The number of Internet users watching video online grew an impressive 18 percent between October 2005 and March 2006. That's according to comScore's first ever analysis of U.S. Web users' online video viewing habits, drawn from its new Video Metrix service.In March, U.S. Internet users initiated a total of 3.7 billion video content streams; and they watched an average 100 minutes of video content each during the month, compared with 85 minutes back in October.Men initiated 52 percent of those streams, women 48 percent; splitting genders along roughly equal lines. But men spent far more time with the content, averaging two hours of viewing time during the month, compared with women's hour-and-twenty. Not surprisingly, males 18 to 34 were most engrossed with online video, averaging 140 minutes of video consumption.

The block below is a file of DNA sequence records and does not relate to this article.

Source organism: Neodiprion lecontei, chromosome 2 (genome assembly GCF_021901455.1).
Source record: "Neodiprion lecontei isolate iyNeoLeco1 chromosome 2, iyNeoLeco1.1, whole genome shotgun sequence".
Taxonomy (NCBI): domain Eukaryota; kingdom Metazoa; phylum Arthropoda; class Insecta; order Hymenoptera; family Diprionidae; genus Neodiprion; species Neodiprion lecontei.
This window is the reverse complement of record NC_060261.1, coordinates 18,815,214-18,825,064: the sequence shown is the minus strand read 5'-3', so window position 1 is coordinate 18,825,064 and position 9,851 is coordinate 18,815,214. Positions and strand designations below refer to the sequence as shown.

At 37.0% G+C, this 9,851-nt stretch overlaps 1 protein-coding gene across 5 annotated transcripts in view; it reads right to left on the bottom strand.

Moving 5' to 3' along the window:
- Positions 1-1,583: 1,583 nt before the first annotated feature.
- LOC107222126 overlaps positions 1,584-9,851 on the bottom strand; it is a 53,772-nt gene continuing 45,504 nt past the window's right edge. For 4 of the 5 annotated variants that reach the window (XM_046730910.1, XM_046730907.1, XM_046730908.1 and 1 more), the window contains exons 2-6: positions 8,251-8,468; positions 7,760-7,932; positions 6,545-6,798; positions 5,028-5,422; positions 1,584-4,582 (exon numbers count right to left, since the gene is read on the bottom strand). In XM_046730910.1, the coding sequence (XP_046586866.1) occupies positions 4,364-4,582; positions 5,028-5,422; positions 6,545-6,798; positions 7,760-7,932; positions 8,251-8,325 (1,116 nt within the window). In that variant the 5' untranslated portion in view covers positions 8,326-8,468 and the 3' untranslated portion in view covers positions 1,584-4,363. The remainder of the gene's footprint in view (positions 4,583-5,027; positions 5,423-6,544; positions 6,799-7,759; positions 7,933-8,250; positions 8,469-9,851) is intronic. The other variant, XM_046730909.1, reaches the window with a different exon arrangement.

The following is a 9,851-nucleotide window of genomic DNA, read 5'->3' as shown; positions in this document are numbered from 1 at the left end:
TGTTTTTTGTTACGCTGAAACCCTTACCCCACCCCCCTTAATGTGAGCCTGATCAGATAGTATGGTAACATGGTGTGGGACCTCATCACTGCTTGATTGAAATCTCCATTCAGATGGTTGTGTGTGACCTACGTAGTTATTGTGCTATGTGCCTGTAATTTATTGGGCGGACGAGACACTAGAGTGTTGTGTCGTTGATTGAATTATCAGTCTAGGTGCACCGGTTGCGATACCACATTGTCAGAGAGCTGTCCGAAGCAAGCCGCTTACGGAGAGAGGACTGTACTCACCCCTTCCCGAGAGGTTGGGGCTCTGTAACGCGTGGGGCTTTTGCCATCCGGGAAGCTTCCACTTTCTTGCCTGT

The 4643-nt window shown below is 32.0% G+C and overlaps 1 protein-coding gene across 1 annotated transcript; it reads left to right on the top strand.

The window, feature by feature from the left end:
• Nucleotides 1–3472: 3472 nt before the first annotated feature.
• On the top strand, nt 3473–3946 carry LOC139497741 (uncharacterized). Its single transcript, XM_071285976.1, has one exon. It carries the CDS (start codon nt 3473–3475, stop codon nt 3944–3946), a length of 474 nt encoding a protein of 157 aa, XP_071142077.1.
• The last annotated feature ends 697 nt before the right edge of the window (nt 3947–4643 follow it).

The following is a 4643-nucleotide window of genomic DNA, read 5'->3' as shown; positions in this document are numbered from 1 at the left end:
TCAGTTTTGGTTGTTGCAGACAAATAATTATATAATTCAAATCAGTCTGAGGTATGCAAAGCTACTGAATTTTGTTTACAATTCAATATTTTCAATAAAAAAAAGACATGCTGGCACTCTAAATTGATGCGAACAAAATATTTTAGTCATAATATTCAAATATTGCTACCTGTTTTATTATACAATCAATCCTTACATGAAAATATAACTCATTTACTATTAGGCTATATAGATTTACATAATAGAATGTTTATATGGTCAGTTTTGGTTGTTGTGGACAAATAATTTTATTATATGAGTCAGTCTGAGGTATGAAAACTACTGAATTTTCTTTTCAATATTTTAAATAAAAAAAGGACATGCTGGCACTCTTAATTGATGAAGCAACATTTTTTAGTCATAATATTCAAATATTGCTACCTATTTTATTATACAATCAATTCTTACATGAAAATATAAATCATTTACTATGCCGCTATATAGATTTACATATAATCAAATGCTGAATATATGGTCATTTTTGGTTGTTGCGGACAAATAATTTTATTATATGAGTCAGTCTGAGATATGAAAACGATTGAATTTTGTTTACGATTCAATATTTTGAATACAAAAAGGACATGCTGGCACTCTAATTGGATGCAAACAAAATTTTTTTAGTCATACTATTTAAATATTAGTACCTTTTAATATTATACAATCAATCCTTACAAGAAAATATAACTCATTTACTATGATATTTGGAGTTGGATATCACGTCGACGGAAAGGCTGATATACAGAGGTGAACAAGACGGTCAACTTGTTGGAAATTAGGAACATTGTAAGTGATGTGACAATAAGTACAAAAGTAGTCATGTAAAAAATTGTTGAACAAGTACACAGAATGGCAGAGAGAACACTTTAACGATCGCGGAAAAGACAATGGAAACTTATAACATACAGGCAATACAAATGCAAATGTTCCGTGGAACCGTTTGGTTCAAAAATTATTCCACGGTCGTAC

Software Piracy Costs $34 Billion

Software piracy resulted in a loss of $34 billion worldwide in 2005, a $1.6 billion increase over 2004, according to a study commissioned by the Business Software Alliance (BSA). The study, conducted by information-technology research firm IDC, found that roughly one out of every three copies of personal computing software installed in 2005 was pirated. While the rate of piracy has fluctuated from country to country, globally it has remained steady since 2004.

Online Game Download Market Growing

U.S. spending on video games for personal computers hit $1.4 billion in 2005, according to an estimate released yesterday by market research firm NPD Group. Online subscriptions to PC games and gaming Web sites accounted for about $344 million of those annual sales. Major U.S. game publishers such as EA and Activision expect downloads to grow into a substantial business, although that part of the industry is just starting out. NPD analyst Anita Frazier said "digital downloads appeared to have contributed about 3 percent of total PC market sales in 2005, which would amount to about $42 million."